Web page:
Discussion in 'Amateur Radio News' started by VK6FLAB, Oct 12, 2018.
Sounds like someone does not have a clue. !
About 25 years ago I wanted a 160 meter dipole. I used number 10 stranded wire and hung it all around the yard from 40 to 20 feet and fed it with twin RG8U coax directly into the rig. Much to my surprise it was 1:2 on 1.875 MHz.
Don't forget if you are going to communicate with the UK you must use their measurement "furlongs per forthnight" as your staring point. Then to arrive at the universal constant in antenna design you take the quantity of what you have, divided by what you want, the results being a constant multiplier for all other calculations.
In all the things that are said or written there is a truth, it is enough to look for it and not to be prevented.
I am looking forward to your correct dipole calculator, Onno. Allen VK6XL
And then multiply by the velocity factor. For 14 AWG stranded copper-ish stuff you get at Ham Depot, the VF is pretty close to 0.95, which will make 120.175 feet, or about 60 feet 1 inch per leg.
The 468/f formula already accounts for velocity factor, which is around .98 for insulated wire. The formula gets you "in the ballpark", there are FAR TOO MANY variables that are dependent on location, surrounding objects, height above ground, etc., to enable a precise calculation to be determined before the antenna is installed. Even then, changing environmental conditions, such as rain, snow, foilage on nearby trees, etc., will affect the antenna feedpoint impedance after it is installed. The only practical way to ALWAYS have a 1:1 match to an efficient antenna system is to use a tuner.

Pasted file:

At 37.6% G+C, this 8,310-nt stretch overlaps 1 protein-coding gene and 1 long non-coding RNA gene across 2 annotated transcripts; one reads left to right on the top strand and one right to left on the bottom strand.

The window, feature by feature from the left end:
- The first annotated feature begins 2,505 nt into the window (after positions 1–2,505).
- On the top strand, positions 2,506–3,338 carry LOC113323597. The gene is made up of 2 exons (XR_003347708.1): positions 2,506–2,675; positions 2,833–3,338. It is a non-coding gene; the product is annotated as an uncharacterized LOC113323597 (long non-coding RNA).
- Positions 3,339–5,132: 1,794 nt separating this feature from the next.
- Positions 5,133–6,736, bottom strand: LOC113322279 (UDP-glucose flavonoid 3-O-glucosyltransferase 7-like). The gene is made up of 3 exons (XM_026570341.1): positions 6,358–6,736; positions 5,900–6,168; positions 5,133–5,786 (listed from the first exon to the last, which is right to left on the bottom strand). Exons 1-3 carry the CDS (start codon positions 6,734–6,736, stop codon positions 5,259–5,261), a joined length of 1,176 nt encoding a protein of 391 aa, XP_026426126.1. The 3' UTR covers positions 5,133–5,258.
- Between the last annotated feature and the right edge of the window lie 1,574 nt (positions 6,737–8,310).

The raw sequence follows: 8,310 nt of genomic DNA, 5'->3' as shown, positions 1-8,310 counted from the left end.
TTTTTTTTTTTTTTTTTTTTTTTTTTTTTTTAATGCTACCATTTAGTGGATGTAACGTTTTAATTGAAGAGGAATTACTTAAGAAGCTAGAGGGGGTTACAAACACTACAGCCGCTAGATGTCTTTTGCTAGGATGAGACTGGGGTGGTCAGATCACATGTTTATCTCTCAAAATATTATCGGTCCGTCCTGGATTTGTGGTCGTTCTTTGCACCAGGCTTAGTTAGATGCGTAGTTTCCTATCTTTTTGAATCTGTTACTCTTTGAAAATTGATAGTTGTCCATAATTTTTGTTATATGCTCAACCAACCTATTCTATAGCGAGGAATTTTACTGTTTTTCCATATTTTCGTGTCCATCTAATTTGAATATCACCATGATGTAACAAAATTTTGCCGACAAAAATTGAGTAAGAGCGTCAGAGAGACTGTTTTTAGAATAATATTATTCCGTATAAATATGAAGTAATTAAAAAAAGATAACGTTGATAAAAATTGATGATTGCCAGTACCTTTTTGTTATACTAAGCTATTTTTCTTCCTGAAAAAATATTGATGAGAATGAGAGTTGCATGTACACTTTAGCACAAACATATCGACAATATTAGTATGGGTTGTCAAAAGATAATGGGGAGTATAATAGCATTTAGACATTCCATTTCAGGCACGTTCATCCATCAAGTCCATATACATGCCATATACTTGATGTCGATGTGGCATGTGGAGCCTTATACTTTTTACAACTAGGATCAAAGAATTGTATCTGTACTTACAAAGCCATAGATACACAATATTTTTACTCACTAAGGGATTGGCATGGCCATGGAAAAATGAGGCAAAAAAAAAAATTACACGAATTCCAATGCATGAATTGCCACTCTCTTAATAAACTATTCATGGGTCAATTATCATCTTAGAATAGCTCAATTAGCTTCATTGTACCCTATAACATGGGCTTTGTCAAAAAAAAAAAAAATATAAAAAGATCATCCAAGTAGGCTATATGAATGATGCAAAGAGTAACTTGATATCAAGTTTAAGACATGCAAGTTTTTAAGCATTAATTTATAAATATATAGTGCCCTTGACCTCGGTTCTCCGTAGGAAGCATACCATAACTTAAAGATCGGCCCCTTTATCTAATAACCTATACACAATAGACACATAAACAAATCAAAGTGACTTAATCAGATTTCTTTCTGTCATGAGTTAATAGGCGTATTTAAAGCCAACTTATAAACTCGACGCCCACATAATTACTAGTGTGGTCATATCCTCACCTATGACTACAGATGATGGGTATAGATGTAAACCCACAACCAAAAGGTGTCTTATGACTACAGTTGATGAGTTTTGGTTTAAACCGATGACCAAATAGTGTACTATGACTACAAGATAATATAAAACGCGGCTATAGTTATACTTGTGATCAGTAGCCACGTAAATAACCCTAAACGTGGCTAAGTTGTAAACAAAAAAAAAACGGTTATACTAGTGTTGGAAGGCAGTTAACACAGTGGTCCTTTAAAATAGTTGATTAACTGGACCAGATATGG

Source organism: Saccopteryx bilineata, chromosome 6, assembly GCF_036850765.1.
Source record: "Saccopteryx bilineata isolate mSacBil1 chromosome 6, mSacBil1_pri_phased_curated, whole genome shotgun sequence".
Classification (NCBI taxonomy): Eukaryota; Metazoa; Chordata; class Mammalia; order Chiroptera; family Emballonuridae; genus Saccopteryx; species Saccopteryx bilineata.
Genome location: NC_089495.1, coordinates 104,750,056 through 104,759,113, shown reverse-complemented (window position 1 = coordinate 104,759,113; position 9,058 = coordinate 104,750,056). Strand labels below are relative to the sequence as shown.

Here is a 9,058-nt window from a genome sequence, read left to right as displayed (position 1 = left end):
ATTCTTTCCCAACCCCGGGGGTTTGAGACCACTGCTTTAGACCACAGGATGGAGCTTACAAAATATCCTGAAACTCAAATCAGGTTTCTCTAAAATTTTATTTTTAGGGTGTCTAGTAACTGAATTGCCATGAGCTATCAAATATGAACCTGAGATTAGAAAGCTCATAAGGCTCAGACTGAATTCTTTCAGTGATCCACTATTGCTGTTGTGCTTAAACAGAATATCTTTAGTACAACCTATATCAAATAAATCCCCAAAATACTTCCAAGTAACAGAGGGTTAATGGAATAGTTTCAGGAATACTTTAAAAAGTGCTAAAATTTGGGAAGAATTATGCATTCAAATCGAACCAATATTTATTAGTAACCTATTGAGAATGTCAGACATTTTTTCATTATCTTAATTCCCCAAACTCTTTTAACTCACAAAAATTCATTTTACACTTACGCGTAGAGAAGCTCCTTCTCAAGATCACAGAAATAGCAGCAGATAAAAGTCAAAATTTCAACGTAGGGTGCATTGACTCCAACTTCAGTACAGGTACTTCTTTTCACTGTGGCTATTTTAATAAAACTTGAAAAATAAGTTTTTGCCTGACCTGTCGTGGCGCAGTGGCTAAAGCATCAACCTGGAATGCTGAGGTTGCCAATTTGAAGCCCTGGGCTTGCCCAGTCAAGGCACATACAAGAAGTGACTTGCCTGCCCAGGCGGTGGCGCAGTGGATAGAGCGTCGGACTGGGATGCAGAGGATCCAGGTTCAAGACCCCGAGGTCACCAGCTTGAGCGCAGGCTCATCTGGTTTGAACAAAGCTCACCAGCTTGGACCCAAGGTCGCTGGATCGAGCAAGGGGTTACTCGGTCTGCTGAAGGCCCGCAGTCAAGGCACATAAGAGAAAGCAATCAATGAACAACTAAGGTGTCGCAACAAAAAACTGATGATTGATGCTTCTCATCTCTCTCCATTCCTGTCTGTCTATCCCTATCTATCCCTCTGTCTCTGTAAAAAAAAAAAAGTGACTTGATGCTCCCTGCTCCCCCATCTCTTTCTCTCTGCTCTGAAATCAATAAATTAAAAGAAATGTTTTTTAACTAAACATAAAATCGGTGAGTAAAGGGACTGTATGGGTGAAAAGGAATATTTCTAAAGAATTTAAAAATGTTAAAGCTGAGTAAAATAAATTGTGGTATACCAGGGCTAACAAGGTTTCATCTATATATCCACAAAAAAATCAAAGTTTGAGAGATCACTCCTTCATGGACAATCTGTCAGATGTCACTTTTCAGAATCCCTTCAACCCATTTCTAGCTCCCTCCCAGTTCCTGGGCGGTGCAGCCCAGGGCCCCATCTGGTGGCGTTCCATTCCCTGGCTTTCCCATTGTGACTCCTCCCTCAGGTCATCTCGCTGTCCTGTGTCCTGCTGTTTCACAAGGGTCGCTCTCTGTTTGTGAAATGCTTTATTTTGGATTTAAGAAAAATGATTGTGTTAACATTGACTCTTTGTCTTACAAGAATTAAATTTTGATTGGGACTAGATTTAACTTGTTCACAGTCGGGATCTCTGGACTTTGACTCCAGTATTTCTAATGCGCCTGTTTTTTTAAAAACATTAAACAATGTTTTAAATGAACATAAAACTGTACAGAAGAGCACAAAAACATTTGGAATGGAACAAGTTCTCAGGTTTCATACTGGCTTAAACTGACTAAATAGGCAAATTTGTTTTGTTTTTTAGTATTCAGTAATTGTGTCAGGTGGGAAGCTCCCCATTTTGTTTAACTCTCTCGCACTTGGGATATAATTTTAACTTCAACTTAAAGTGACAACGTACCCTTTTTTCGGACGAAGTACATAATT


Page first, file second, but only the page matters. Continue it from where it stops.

I stand corrected...you are right about the "468" already including the VF :
300 / 2 X 39.37 / 12 X 0.95 = 468 if the VF is about 0.95
Whenever I use the "468" rule, I nearly always end up further multiplying the result by 0.95 to get really "close" to 1.1:1 to 1.2:1 SWR. And that usually assumes a flat-top configuration, 20 feet in the air, no nearby obstructions, and Utah residential ground, and typical Utah humidity. There are other factors that affect the SWR, but these seem to be the biggest.